Last weekend, my Times colleague Hugo Rifkind was accused on Twitter of being a colonel in Mossad. This struck me as being all too likely, given that agency's almost infernal cleverness. Hugo is outwardly the most gentle and reasonable man I know, but those who understand something of his history will know that several months in his school cadet force gave him the capacity to strip and fire a machine gun. The man is a killer.
As for Mossad, so much for the uniquely effective “Israel lobby”. We know — because we have been told over the years — that the Israel lobby wields exceptional power. Greater than the Saudi lobby, the oil lobby, the arms lobby or even the Council for the Preservation of Rural England.
In the Mail this week, an anonymous former minister (why anonymous? After all, Hugo surely knows who he or she is) wrote that “British foreign policy is in hock to Israeli influence at the heart of our politics, and those in authority have ignored what is going on”. A former British ambassador to Saudi Arabia, Iraq, Afghanistan and Sudan, Sir William Patey, said: “we know there is a lobby in this country that seeks to portray in the best possible light, and seeks to isolate and denigrate critics of, Israeli policy.”
And an anonymous “senior Conservative” added: “No MP who has taken an active interest in the affairs of the Middle East, not least the central issue of the Israeli-Palestinian conflict, will be unaware of the strength of the Israeli lobby. Like Israel itself, they are powerful and effective and sail pretty close to the line of what is normally acceptable.”
This cleverness makes it all the harder to understand the Masot affair. If you are going to be almost preternaturally and successfully manipulative, there are a number of qualities you are going to want to exemplify. Discretion is one. Competence is another. Judgment is a third.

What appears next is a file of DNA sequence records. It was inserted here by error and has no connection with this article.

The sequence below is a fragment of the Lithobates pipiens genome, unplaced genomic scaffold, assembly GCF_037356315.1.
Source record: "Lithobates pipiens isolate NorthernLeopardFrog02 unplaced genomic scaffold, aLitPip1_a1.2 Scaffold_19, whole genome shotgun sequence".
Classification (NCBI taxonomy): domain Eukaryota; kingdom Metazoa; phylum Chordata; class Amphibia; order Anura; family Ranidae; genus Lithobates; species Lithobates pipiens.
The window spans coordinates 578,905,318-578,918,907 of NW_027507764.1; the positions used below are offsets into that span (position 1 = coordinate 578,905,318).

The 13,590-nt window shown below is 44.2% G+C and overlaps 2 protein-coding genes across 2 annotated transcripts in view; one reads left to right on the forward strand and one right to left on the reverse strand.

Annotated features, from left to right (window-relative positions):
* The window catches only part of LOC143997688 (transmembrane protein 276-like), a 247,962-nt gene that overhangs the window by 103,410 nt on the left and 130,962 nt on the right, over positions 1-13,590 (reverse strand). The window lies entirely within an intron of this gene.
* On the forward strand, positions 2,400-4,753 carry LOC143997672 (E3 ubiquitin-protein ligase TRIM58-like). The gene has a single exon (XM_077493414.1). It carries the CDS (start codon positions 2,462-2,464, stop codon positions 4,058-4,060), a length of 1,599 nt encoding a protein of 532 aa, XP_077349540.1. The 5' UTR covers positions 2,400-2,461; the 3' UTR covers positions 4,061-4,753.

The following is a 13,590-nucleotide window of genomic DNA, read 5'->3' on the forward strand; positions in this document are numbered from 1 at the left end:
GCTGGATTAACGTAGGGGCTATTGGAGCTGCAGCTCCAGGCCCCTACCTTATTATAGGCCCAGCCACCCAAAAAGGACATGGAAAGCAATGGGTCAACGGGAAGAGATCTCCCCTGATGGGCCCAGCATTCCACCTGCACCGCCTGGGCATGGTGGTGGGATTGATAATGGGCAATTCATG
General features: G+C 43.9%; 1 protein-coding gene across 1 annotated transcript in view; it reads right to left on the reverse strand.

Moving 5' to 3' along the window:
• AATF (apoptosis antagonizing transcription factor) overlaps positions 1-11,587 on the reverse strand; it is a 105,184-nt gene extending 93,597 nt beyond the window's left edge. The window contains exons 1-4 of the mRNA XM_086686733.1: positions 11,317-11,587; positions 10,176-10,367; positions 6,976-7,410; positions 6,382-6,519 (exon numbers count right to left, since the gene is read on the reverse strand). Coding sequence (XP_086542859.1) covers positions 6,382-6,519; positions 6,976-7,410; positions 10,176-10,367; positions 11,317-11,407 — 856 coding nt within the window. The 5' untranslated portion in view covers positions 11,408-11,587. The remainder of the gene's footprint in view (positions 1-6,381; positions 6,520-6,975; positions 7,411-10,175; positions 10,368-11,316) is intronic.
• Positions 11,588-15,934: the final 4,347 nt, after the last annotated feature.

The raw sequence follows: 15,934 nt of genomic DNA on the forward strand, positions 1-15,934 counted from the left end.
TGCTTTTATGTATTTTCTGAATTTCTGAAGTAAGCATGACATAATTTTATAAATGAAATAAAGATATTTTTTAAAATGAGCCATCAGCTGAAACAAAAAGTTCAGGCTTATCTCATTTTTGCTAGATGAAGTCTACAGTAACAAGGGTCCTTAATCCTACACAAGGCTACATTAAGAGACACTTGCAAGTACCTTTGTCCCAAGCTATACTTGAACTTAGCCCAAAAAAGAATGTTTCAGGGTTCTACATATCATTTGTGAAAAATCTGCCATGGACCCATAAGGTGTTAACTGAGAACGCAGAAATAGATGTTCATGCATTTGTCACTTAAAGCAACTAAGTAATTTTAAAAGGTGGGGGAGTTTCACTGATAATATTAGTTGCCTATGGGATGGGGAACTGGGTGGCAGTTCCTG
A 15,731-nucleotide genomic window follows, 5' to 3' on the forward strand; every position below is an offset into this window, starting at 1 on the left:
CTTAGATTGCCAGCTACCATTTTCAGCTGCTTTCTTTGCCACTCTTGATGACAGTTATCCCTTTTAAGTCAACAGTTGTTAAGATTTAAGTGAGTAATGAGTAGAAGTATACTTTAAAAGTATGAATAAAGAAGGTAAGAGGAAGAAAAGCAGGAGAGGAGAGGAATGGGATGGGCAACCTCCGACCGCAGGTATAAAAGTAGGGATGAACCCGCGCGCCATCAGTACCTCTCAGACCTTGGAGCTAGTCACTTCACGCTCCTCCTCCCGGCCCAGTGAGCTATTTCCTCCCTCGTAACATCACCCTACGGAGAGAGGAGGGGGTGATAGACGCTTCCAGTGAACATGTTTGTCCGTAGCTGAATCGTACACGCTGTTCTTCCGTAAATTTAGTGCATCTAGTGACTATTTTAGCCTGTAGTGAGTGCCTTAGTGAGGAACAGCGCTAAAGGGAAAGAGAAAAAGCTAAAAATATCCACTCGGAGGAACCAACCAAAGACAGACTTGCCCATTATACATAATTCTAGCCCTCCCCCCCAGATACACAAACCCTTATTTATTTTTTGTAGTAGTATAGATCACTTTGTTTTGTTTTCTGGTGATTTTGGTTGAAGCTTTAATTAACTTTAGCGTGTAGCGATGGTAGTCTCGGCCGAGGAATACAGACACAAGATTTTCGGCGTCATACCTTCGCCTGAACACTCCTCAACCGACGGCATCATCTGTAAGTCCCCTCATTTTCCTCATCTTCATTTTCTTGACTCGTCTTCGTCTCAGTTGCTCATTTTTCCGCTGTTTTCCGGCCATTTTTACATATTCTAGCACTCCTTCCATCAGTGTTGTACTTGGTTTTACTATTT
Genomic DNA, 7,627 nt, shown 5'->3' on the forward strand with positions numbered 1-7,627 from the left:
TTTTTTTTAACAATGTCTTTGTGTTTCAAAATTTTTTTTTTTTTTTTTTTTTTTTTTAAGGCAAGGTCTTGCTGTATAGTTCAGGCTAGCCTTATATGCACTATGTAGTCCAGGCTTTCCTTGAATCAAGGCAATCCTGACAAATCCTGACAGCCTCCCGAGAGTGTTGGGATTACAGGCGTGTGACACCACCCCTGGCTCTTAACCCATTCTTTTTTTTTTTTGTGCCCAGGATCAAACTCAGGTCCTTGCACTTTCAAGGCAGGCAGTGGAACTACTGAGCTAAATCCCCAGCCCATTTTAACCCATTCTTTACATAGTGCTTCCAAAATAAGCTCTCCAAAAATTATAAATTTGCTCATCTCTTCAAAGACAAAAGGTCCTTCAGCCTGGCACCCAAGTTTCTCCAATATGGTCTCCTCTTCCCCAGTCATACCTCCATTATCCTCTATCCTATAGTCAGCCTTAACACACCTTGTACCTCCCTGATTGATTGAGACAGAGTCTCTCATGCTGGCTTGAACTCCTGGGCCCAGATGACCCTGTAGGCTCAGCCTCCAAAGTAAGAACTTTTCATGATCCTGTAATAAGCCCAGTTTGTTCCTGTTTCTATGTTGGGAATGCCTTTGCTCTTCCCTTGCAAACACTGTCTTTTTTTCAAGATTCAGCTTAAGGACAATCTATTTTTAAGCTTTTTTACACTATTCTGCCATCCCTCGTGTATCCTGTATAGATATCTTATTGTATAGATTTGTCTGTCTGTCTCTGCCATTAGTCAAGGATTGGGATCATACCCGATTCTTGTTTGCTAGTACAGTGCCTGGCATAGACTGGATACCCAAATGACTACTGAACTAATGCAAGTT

Running your mouth off in a public place to someone you barely know while under the misapprehension that they are a key cog in your plan for world domination when in fact they are a journalist with a hidden camera falls foul of all three qualifications.
Any brief perusal of Shai Masot’s activities as depicted on Al Jazeera TV and in the Mail will convince you that the man is not someone you’d want staking out Hamas operatives in Beirut.
What he said about “taking down” antagonistic politicians was a daft thing for a diplomat (even a part-time one) to say. Even dafter because he had no means to fulfil such a desire. In fact, the headline on the story — Israel Plot To Take Down Tory Minister — suffered from the problem that there was no plot. Of any kind. There was a windy, boastful aspiration and that was all.
I’ve been in this business for nearly 35 years, working in news and current affairs. I’ve come across all the lobbies and received invitations from many, including travel-paid trips to visit this or that place. I’ve lunched with the food lobby, applauded with the theatre lobby, dinnered with Museumocrats, breakfasted at the Swedish embassy — and turned down many, many more such approaches.
So I will tell you right now that this idea of the uniquely powerful Israel lobby is bunkum. It really is. The various organisations that support Israel do what everyone else does — they seek to persuade you of their view. They’ll send you their bumf, plead with you to meet the ambassador, or take part in a seminar or go on a fact-finding trip.
Some are pushy, some take no for an answer right away. And that’s it. There is nothing else. You can take notice of it, or not. If you’re so much a fool as to be swayed by the simple fact of such attention, then you’re in the wrong job.
What weak politicians feel when they moan about the lobby is not devilishly organised wrath, but emails and calls and letters from people who are zealously and militantly pro-Israel and who know how to make a fuss. These people don’t have to be organised, any more than Roman Catholics are if you write something disobliging about the Pope.
In fact, the first thing I was told when I started in journalism all that time ago and in all seriousness was “don’t upset the Catholics”. But no one ever talked about the Rome Lobby.
David Aaronovitch is a ‘Times’ columnist
Watch his JDOV talk, ‘Choosing a faith’.